CERC Directs SECI to Compensate Solar Developer for GST Claims

However, the Commission rejected the developer’s claims for ‘carrying cost’


The Central Electricity Regulatory Commission (CERC), in a recent order, directed the Solar Energy Corporation of India (SECI) to compensate a solar developer for the additional cost incurred due to the imposition of the Goods and Services Tax (GST) on an annuity basis. The Commission noted that the introduction of the GST laws was a ‘Change in Law’ event as per the provisions of the power purchase agreement (PPA).

The Commission added that the payment was not conditional upon the payment to be made by the distribution companies (DISCOMs) to SECI. SECI should pay the first installment within 60 days from the date of the order.

The Commission clarified that the invoices raised until the commercial operation date (COD) on the supply of goods could be claimed under the ‘Change in Law’ event on account of the introduction of the GST. Also, the Commission rejected the request made by the petitioner for ‘carrying cost.’

Talettutayi Solar Projects One (SolarArise) had filed a petition seeking approval of the introduction of GST laws as a ‘Change in Law’ event and consequential relief to compensate for the increase in capital costs due to the introduction of the GST laws.


On February 15, 2016, SECI under the Jawaharlal Nehru Solar Mission (JNNSM) Phase II, Batch III, Tanche-V invited proposals to set up solar power projects in Karnataka. The petitioner submitted its bid to set up a 30 MW solar power project in the Raichur district of Karnataka. In the e-reverse auction conducted on June 09, 2016, Talettutayi Solar Projects One (SolarArise) was declared the successful bidder for 30 MW of solar projects.

Later, the solar developer entered into a PPA with SECI on August 2, 2016, to set up a 30 MW project in Karnataka.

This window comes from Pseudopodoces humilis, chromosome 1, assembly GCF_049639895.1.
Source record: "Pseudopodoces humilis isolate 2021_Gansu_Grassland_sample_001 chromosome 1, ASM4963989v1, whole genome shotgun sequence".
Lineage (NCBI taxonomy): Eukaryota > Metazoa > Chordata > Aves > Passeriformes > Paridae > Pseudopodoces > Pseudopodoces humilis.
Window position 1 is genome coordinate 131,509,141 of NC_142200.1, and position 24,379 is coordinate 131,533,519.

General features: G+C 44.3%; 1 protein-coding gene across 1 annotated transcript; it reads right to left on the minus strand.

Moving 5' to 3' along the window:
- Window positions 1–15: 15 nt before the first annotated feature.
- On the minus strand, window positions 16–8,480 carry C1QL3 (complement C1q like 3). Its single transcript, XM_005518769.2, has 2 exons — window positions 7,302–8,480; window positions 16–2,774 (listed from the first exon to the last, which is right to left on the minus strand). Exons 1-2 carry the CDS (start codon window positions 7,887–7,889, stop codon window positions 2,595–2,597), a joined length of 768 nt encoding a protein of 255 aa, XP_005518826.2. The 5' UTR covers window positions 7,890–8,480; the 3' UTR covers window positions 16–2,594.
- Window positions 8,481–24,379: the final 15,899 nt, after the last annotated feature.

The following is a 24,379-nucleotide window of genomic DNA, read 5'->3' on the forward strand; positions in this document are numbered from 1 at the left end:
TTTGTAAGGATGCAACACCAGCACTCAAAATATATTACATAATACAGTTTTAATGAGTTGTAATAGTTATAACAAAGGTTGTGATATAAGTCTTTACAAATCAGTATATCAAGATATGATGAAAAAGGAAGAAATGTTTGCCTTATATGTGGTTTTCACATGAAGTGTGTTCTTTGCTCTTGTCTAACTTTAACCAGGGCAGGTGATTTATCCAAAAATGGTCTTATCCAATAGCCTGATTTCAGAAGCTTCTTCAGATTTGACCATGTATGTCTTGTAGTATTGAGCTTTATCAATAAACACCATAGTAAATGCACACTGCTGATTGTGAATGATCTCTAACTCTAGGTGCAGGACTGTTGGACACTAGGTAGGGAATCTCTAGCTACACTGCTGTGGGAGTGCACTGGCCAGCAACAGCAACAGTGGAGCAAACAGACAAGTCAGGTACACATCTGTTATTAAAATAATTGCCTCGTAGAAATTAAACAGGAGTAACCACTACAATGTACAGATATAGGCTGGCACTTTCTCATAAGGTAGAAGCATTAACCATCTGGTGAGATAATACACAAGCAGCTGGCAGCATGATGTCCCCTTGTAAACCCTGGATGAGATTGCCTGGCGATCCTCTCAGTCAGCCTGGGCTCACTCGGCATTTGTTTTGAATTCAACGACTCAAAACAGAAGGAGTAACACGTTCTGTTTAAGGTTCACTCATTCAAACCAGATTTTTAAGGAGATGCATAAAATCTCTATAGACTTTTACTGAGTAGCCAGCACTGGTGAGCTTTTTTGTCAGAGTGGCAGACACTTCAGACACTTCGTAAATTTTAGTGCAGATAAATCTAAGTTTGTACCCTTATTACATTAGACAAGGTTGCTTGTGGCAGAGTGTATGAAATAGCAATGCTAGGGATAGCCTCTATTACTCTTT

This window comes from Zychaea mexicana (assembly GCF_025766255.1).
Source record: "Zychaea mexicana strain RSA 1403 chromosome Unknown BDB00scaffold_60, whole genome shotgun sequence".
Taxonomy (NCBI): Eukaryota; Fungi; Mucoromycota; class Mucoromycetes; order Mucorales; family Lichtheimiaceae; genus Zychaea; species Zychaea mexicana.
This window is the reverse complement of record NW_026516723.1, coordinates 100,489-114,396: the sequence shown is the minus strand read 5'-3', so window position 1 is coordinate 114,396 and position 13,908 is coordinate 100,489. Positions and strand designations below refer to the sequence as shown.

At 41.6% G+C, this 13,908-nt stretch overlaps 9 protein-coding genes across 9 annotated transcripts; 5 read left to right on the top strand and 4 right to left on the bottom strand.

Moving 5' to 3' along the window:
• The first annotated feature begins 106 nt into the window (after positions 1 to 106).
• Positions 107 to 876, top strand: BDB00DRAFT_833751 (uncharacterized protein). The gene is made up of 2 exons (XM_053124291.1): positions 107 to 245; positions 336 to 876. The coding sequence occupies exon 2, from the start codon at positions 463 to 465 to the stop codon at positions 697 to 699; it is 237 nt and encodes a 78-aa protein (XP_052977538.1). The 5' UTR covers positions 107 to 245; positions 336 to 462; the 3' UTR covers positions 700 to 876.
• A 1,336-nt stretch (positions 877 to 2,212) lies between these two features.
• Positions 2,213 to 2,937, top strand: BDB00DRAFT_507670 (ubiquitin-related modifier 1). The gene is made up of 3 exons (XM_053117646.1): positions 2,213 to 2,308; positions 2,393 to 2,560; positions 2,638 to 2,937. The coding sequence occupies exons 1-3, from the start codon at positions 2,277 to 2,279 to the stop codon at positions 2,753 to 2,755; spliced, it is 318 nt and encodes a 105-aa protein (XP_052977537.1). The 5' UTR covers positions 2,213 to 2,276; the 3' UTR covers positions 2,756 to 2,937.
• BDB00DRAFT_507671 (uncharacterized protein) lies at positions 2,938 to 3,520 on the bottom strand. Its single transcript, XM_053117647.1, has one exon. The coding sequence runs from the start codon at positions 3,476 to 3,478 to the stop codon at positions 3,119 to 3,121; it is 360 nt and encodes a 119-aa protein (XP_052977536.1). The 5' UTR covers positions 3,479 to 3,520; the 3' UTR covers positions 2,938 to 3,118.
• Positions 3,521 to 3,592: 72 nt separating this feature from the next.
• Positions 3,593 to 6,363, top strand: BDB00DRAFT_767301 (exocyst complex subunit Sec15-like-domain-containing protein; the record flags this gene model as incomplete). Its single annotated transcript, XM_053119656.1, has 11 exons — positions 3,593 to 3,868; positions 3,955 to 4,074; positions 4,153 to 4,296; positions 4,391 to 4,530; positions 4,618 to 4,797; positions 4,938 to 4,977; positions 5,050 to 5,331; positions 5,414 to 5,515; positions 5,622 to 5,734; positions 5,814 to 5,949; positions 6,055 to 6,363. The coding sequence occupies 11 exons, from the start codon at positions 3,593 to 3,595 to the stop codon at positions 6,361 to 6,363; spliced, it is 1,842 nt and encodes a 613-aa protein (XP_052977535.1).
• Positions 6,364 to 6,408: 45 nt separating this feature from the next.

The project location was changed to Koppal district in Karnataka with the consent of SECI, and accordingly, the amended PPA was signed between the parties.

The GST Laws came into effect from July 01, 2017, and the petitioner, in its submission, said that it had not contemplated the introduction of GST at the time of bid submission. The solar generator added that the introduction of the GST had made a substantial impact on the actual cost of the project, and therefore relief on account of the ‘Change in Law’ was being requested.

The solar generator said that the enactment of the GST Law was squarely covered by the definition of ‘Change in Law’ under Article 12 of the PPA, and it should be compensated for the ‘Change in Law’ event.

SECI, in its submission, said that the petition filed was not maintainable without impleading the distribution licensees (DISCOMs), which had entered into power sale agreements (PSAs) with SECI to purchase electricity on a back-to-back basis.

Also, the nodal agency added that there was no provision in the PPA regarding ‘carrying cost,’ so the request for the carrying cost was not valid.

SECI argued that it was in a position to discharge its obligations under the PPA, including the payment for any ‘Change in Law’ implication, only upon the DISCOMs remitting the amount to SECI per the terms of the respective power sale agreements (PSAs).

The solar generator had submitted an amount of ₹6.384 million (~$85,893) as GST claims, and SECI had given its nod to the GST claims until the COD. The nodal agency had further communicated the same to the Bangalore Electric Supply Company (BESCOM), which was still to respond to the reconciliation.

Commission’s analysis

The Commission observed that the solar generator had submitted the bid on May 19, 2016, and the e-reverse auction was held on June 09, 2016. The PPA was executed on August 02, 2016. However, the GST Laws were enacted on July 01, 2017, after the last date of bid submission. Therefore, the imposition of GST Laws qualified as ‘Change in Law’ under the PPA and entitled the petitioner to relief.

The Commission stated that the invoices raised until the COD for the supply of goods can be claimed under ‘Change in Law’ on account of the GST.

The Commission added that there was a possibility of a few services related to goods procured up to COD, to be completed on the last date of COD. Hence, if ‘supply of services related to goods procured up to COD is completed on the last day of COD, the invoices can be raised within 30 days after the COD.

Also, CERC noted that since the PPAs did not have a provision dealing with restitution principles of restoration to the same economic position, the claim regarding ‘carrying cost’ was not admissible.

In May this year, CERC directed SECI to compensate a solar developer for the increase in cost incurred due to the imposition of GST and safeguard duty. The Commission noted that the enactment of GST laws and the imposition of safeguard duty qualified to be processed under the ‘Change in Law’ clause.

Earlier, CERC had said that the introduction of the GST laws fell under the scope of the ‘Change in Law’ clause of the PPA in the case of the petition filed by Clean Solar Power against SECI and the Gulbarga Electricity Supply Company GESCOM.

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